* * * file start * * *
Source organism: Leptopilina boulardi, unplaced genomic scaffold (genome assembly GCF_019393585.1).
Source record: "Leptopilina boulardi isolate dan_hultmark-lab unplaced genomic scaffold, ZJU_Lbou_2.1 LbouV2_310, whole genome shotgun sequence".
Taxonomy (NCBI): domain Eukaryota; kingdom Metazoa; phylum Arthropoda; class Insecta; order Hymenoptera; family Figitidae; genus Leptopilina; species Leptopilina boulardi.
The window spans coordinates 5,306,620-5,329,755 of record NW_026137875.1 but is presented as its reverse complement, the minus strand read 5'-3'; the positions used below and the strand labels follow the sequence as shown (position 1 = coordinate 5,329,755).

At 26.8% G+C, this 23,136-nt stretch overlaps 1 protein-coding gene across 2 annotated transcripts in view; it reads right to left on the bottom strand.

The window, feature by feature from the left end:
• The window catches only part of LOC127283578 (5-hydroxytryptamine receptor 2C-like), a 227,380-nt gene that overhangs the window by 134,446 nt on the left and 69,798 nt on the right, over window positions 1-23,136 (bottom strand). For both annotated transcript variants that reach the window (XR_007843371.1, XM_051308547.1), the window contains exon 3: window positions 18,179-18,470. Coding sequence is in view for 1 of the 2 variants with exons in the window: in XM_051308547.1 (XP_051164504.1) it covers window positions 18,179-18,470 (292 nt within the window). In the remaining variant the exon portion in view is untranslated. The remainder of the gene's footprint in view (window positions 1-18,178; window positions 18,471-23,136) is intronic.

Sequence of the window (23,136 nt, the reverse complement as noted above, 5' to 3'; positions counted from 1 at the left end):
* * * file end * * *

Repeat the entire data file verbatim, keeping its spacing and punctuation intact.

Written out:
Source organism: Leptopilina boulardi, unplaced genomic scaffold (genome assembly GCF_019393585.1).
Source record: "Leptopilina boulardi isolate dan_hultmark-lab unplaced genomic scaffold, ZJU_Lbou_2.1 LbouV2_310, whole genome shotgun sequence".
Taxonomy (NCBI): domain Eukaryota; kingdom Metazoa; phylum Arthropoda; class Insecta; order Hymenoptera; family Figitidae; genus Leptopilina; species Leptopilina boulardi.
The window spans coordinates 5,306,620-5,329,755 of record NW_026137875.1 but is presented as its reverse complement, the minus strand read 5'-3'; the positions used below and the strand labels follow the sequence as shown (position 1 = coordinate 5,329,755).

At 26.8% G+C, this 23,136-nt stretch overlaps 1 protein-coding gene across 2 annotated transcripts in view; it reads right to left on the bottom strand.

The window, feature by feature from the left end:
• The window catches only part of LOC127283578 (5-hydroxytryptamine receptor 2C-like), a 227,380-nt gene that overhangs the window by 134,446 nt on the left and 69,798 nt on the right, over window positions 1-23,136 (bottom strand). For both annotated transcript variants that reach the window (XR_007843371.1, XM_051308547.1), the window contains exon 3: window positions 18,179-18,470. Coding sequence is in view for 1 of the 2 variants with exons in the window: in XM_051308547.1 (XP_051164504.1) it covers window positions 18,179-18,470 (292 nt within the window). In the remaining variant the exon portion in view is untranslated. The remainder of the gene's footprint in view (window positions 1-18,178; window positions 18,471-23,136) is intronic.

Sequence of the window (23,136 nt, the reverse complement as noted above, 5' to 3'; positions counted from 1 at the left end):